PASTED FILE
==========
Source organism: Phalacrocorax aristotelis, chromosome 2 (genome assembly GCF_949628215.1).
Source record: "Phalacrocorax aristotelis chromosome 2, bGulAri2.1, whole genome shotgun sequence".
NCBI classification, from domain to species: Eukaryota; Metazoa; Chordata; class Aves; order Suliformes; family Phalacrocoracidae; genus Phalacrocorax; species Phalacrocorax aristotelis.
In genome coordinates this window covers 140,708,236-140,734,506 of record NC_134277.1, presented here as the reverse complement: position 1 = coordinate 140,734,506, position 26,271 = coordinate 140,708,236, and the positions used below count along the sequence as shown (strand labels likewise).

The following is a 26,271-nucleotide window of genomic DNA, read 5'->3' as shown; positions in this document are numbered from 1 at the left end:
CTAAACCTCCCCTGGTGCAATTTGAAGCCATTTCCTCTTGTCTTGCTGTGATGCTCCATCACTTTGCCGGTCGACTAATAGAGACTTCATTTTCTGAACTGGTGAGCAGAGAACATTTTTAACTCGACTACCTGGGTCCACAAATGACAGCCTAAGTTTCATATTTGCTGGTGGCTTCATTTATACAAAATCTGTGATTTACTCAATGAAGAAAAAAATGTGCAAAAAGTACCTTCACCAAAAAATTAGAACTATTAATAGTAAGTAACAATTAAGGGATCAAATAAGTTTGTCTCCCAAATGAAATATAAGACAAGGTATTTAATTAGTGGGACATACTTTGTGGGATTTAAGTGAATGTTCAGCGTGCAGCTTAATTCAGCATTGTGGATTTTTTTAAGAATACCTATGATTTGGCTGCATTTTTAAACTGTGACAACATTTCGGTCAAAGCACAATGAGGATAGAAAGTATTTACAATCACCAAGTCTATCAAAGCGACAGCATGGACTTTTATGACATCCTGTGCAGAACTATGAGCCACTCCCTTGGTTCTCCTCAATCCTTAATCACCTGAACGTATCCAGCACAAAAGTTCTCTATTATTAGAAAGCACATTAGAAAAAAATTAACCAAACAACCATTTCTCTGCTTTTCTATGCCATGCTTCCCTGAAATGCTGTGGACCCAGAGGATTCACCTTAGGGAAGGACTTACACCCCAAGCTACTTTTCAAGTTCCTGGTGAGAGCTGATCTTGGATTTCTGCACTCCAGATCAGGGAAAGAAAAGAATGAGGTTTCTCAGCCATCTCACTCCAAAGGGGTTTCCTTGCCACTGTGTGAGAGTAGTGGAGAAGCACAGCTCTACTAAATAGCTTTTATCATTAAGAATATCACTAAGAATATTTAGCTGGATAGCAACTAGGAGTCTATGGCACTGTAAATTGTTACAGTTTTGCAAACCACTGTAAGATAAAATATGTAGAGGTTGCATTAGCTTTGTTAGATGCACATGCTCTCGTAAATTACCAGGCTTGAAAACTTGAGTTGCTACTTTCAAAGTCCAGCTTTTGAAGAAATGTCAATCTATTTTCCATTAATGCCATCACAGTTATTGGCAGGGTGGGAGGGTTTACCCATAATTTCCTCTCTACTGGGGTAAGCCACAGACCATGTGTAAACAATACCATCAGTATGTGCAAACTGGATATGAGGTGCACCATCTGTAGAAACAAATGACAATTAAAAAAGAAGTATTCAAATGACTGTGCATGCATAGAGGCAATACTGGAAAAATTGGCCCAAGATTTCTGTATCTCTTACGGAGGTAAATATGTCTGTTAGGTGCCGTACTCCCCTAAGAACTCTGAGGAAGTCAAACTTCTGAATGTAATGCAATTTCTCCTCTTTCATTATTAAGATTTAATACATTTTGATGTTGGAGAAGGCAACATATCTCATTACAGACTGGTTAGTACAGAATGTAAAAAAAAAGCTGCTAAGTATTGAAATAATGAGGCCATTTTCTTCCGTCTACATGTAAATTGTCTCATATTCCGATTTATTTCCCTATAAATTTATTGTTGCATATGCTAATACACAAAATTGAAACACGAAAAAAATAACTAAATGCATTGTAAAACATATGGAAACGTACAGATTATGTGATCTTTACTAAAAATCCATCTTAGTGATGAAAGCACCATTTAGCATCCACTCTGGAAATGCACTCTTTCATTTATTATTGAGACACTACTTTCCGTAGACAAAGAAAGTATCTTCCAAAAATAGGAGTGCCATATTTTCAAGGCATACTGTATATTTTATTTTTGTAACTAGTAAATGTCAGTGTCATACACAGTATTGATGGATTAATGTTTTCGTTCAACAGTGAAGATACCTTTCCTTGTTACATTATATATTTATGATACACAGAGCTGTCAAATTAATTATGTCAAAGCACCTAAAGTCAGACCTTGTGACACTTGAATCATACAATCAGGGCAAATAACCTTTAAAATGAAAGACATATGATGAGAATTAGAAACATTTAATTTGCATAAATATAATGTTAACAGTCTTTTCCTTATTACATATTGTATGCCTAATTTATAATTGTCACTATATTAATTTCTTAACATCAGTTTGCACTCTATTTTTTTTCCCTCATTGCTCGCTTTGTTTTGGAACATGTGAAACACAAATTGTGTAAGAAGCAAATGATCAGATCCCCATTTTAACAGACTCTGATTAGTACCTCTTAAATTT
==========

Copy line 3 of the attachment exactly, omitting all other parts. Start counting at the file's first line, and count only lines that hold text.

NCBI classification, from domain to species: Eukaryota; Metazoa; Chordata; class Aves; order Suliformes; family Phalacrocoracidae; genus Phalacrocorax; species Phalacrocorax aristotelis.